How To Handle Frustrated And Difficult Students In An ESL Classroom?

20th April 2024

It can be particularly challenging to determine why and how to assist pupils who are having difficulty learning English in the classroom. For English language learners, there are a lot of myths and misconceptions about services and supports. There are a lot of things you as an educator who is equipped with a Master of Arts in Education with TESOL can do for your students. If you want a positive learning environment and want your ESL classes to be a little less difficult this year, read on.

How To Deal With Frustrated Students?

Here are some quick fixes you may do if you notice pupils becoming agitated:

  • Play Music

In the ESL classroom, use music to get students more excited or to help them relax if they're already agitated. Establishing the proper energy levels before to starting training is crucial for determining the proper speed and preventing dissatisfaction later on.

  • Take Breaks

For a few minutes, set a timer and transport everyone to a simpler, happier environment. Play a soothing English song, allow smaller kids to color, and assign older pupils to copy a section of writing into their notebooks. Look into other therapeutic activities you might implement in the classroom to help kids unwind and process some of the new material they have acquired.

  • Play Games

Making ESL games out of subjects you think your students will find tedious is a terrific approach to defuse tension and boost engagement in the classroom. Gamification can bring humor into the classroom and create a positive learning environment since stress hurts our capacity to learn and create new memories.

  • Switch Tasks

Sometimes it's ideal to postpone the discussion to a later time when your pupils will be less anxious and more open to learning.

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4 Common Challenges Faced By ESL Students And How Educators Can Help

Here are a few common challenges faced by ESL students while learning a new language that can make your classes difficult:

1. The Learning Plateau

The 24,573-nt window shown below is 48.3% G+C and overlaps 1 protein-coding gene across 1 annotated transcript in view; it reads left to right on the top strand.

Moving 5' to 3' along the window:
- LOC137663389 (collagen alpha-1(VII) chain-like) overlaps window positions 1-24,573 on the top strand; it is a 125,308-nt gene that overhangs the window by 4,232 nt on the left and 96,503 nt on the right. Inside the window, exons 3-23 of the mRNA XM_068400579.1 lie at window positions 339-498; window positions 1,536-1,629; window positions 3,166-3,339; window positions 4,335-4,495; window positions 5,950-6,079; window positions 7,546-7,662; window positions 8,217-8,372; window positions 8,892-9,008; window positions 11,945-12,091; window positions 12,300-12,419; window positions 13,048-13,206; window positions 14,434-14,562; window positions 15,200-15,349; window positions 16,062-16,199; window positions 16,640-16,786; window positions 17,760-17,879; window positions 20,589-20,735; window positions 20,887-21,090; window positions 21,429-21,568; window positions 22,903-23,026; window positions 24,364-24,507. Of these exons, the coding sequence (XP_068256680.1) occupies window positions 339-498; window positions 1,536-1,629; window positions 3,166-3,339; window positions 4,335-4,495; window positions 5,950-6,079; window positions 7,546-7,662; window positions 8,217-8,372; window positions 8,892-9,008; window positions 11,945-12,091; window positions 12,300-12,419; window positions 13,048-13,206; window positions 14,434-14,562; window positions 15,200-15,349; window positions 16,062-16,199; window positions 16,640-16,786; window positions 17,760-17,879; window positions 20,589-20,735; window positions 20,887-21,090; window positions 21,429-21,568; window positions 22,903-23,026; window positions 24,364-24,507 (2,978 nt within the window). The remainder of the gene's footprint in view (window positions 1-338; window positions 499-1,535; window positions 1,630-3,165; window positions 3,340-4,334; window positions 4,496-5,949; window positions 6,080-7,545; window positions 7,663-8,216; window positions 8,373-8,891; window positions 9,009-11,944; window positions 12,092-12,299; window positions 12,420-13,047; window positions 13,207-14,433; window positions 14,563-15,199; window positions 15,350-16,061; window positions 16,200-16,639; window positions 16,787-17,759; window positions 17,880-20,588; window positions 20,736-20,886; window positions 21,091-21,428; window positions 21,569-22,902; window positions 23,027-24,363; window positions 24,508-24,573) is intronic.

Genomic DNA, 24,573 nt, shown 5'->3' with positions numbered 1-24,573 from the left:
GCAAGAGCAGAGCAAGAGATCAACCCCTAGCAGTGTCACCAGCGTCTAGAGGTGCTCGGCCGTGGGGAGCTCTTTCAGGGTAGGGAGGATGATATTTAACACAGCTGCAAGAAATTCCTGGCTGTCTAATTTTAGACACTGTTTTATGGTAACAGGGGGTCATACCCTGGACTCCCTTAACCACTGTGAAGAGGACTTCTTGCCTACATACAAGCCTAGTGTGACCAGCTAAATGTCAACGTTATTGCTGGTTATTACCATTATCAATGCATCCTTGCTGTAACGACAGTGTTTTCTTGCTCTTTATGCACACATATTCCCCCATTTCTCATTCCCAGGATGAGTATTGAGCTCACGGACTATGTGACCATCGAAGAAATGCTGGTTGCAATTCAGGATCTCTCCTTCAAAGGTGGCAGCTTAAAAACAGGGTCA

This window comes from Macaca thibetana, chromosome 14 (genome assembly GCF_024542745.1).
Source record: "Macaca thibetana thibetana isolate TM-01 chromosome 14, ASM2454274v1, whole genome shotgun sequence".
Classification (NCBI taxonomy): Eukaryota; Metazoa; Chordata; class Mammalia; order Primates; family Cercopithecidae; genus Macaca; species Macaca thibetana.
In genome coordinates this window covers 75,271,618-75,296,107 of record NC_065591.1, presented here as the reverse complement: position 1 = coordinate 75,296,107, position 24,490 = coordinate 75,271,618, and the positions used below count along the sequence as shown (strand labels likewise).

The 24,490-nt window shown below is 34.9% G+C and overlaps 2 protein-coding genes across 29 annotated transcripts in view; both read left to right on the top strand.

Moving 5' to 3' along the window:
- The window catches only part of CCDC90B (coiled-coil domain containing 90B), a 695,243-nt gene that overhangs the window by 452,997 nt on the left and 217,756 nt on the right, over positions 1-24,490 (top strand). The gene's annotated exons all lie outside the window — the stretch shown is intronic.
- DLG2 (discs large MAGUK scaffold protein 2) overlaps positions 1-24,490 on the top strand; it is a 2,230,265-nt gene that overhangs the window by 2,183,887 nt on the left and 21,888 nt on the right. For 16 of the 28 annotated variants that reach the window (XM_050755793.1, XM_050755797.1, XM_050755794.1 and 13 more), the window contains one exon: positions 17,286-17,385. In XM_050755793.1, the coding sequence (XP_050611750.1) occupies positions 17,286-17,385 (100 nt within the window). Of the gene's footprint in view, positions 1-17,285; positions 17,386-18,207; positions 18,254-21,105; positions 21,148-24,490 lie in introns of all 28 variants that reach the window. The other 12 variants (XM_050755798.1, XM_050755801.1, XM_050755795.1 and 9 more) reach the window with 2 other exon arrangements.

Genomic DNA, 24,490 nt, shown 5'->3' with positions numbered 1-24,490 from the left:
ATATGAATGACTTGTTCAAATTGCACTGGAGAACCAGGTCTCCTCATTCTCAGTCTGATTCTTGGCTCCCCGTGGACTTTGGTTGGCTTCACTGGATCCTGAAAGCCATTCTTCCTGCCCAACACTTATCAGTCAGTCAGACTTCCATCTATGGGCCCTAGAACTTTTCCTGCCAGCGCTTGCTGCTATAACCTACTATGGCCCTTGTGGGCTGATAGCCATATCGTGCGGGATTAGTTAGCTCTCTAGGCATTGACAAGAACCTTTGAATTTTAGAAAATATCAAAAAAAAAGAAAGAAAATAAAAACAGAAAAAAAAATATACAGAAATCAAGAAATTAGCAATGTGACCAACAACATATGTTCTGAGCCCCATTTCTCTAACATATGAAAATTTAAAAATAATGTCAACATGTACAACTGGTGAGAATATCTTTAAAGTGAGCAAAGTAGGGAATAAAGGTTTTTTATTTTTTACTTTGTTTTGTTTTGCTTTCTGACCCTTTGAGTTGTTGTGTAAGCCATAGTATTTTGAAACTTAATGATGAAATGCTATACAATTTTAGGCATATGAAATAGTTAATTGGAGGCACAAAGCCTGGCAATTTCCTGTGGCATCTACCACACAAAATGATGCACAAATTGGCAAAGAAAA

Most students pick up a language rather fast in the first few months of study. Any learner who is ready to put in some work may memorize, practice, and understand fundamental tenses and essential vocabulary. However, after this first burst of fast learning, students need to put their information into context and make a significant transition into natural discourse. At this point, several challenges emerge that collectively create the dreaded learning plateau: unclear learning objectives, low confidence, and a dearth of opportunities for one-on-one language interaction, to mention a few.


You as an educator can help the students by:

  • Breaking things down and asking them to take one step at a time
  • Organize your lesson objectives into realistic and specific goals
  • Avoid aiming for an ill-defined idea of fluency and structure your class around attainable objectives
  • Navigate successfully between English and grammar
  • Decipher the words correctly in short speaking segments

2. Lack Of Confidence

This is a very typical issue that ESL students deal with. Many pupils lack the courage to practice speaking, especially those who are already bashful in their mother tongue. Even though they might not come off as self-conscious, extrovert students might experience the crippling consequences of humiliation and low confidence when it comes to learning a new language. The ability of pupils to take risks and make errors can be a major hindrance to their advancement.